Dear Men In Congress, I Have Endometriosis And Birth Control IS My Medicine

Dear Men In Congress, I Have Endometriosis And Birth Control IS My Medicine

And I, and many women, need it.
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As the fight to keep birth control accessible for women becomes more real, many people have emerged believing that you can solve your need for birth control by simply abstaining from sex. And I suppose in their tiny, uneducated brains they see "birth control" and see it as one thing: Controlling birth. But despite its misleading name, birth control serves as a medicine that some women truly could not live without... So don't make us.

I suffer from endometriosis, along with about 1 in every 10 women and girls in the US. Endometriosis comes along with painful intercourse, digestive issues, excruciating cramps, ovarian cysts and a wealth of other symptoms. There are women who may never know they have it, and women who are controlled by it every day of their lives. There is no cure for endometriosis, only maintenance. And that maintenance is, you guessed it: Birth control.

In June of 2016, I underwent surgery for my endometriosis. Immediately afterward, I was put on continuous birth control. The goal of this is to not give my body any time to allow the lesions to grow back. Untreated, it can grow back and require additional surgeries to continue removing it. With no cure, maintenance with birth control is a lot of endo patients' best bet.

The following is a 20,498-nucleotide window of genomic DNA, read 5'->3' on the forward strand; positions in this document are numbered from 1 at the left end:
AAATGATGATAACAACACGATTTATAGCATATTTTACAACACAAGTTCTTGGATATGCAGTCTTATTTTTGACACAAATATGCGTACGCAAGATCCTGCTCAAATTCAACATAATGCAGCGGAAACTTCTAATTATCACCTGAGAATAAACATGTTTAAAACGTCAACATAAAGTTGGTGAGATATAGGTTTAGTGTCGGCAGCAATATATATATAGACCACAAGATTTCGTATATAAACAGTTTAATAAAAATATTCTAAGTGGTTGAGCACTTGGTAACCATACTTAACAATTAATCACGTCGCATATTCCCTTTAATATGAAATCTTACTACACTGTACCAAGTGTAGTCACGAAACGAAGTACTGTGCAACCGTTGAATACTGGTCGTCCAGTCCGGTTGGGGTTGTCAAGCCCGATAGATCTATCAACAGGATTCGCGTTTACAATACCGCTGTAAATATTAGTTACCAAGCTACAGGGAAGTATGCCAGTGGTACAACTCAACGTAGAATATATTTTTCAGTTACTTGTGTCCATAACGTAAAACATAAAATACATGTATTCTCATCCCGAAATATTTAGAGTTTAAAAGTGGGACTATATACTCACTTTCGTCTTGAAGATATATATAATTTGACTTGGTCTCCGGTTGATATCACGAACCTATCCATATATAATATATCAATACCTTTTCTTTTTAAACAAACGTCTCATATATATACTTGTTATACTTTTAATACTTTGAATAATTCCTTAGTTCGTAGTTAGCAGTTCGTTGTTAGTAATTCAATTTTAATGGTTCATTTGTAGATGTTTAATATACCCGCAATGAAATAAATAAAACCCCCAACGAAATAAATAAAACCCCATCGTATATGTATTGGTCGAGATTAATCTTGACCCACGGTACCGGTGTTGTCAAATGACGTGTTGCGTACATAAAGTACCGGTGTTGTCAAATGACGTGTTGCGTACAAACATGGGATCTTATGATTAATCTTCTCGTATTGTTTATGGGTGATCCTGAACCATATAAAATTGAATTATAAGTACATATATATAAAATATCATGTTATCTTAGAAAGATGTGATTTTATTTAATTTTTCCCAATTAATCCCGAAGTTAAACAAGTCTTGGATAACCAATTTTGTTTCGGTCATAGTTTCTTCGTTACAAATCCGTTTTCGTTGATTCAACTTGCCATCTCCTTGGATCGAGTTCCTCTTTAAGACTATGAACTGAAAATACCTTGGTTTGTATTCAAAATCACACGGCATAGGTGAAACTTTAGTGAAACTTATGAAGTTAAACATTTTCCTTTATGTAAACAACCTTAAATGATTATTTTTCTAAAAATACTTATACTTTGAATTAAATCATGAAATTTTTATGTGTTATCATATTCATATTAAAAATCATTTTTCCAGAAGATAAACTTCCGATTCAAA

There are days when, even treated, I get cramps so bad that I throw up. I've had to leave social gatherings to go home, curl up and cry. I've had an additional surgery that was a result of a complication from my endometriosis. I've been in the ER twice for debilitating pain from rupturing ovarian cysts. I've attended pelvic floor physical therapy for pain. I've had to sit through class and meetings in such severe pain I thought I was going to pass out.

These happen while I'm being using the best treatment modern medicine has to offer at this time, so I fear: What if this is taken away?

Sure, everything listed above is HARD. It makes life hard sometimes. But because of the medicine I take (yes, medicine), more of my life is pain-free than not. I am able to live a mostly normal life with this chronic illness. If my one source of treatment was taken away, what would that mean for me? More time holding in tears from cramps ripping through my body? Throwing up in more parking lots after crying the whole way home? More cysts and pain and complications? Why do I have to lose my access to what keeps me some semblance of healthy because another function of the drug is to prevent pregnancy?

And this does not even necessarily pertain to ME, as I believe without insurance covering my birth control myself and my family could and would still find a way to access it.

This is for the women who CAN'T, whose lives would quite seriously turn into a living hell of pain if their insurance no longer covered their medicine.

This is for all of the women living with endo or PCOS or any other debilitating disease that's primary source of treatment is with birth control.